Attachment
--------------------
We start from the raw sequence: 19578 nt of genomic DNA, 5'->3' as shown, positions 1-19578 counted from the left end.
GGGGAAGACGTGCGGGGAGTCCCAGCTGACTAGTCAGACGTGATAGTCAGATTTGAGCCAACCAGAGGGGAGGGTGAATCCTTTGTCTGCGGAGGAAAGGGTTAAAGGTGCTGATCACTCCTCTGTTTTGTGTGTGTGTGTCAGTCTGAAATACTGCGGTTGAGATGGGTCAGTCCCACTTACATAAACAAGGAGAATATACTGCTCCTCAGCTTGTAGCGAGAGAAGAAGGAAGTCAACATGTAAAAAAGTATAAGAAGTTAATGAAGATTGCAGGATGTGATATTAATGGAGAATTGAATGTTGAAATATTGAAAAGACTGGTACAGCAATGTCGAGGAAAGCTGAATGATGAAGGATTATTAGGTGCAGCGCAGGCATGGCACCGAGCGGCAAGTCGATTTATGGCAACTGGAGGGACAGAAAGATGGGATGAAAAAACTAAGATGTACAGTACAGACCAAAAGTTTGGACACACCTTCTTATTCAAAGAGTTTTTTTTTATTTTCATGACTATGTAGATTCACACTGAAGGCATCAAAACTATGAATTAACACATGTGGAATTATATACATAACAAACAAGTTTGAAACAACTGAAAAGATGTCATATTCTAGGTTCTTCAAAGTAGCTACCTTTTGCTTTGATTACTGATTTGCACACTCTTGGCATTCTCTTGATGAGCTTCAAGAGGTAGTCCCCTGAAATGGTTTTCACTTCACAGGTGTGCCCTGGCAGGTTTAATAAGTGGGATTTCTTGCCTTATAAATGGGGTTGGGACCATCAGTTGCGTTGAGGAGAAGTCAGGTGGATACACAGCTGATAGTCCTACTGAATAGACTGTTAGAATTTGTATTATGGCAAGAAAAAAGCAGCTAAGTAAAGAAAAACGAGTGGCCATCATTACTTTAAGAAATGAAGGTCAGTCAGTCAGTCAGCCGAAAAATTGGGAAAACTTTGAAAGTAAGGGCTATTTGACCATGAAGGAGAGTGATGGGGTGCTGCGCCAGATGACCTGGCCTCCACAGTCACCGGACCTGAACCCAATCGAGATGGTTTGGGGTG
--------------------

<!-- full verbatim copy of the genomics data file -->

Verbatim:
We start from the raw sequence: 19578 nt of genomic DNA, 5'->3' as shown, positions 1-19578 counted from the left end.
GGGGAAGACGTGCGGGGAGTCCCAGCTGACTAGTCAGACGTGATAGTCAGATTTGAGCCAACCAGAGGGGAGGGTGAATCCTTTGTCTGCGGAGGAAAGGGTTAAAGGTGCTGATCACTCCTCTGTTTTGTGTGTGTGTGTCAGTCTGAAATACTGCGGTTGAGATGGGTCAGTCCCACTTACATAAACAAGGAGAATATACTGCTCCTCAGCTTGTAGCGAGAGAAGAAGGAAGTCAACATGTAAAAAAGTATAAGAAGTTAATGAAGATTGCAGGATGTGATATTAATGGAGAATTGAATGTTGAAATATTGAAAAGACTGGTACAGCAATGTCGAGGAAAGCTGAATGATGAAGGATTATTAGGTGCAGCGCAGGCATGGCACCGAGCGGCAAGTCGATTTATGGCAACTGGAGGGACAGAAAGATGGGATGAAAAAACTAAGATGTACAGTACAGACCAAAAGTTTGGACACACCTTCTTATTCAAAGAGTTTTTTTTTATTTTCATGACTATGTAGATTCACACTGAAGGCATCAAAACTATGAATTAACACATGTGGAATTATATACATAACAAACAAGTTTGAAACAACTGAAAAGATGTCATATTCTAGGTTCTTCAAAGTAGCTACCTTTTGCTTTGATTACTGATTTGCACACTCTTGGCATTCTCTTGATGAGCTTCAAGAGGTAGTCCCCTGAAATGGTTTTCACTTCACAGGTGTGCCCTGGCAGGTTTAATAAGTGGGATTTCTTGCCTTATAAATGGGGTTGGGACCATCAGTTGCGTTGAGGAGAAGTCAGGTGGATACACAGCTGATAGTCCTACTGAATAGACTGTTAGAATTTGTATTATGGCAAGAAAAAAGCAGCTAAGTAAAGAAAAACGAGTGGCCATCATTACTTTAAGAAATGAAGGTCAGTCAGTCAGTCAGCCGAAAAATTGGGAAAACTTTGAAAGTAAGGGCTATTTGACCATGAAGGAGAGTGATGGGGTGCTGCGCCAGATGACCTGGCCTCCACAGTCACCGGACCTGAACCCAATCGAGATGGTTTGGGGTG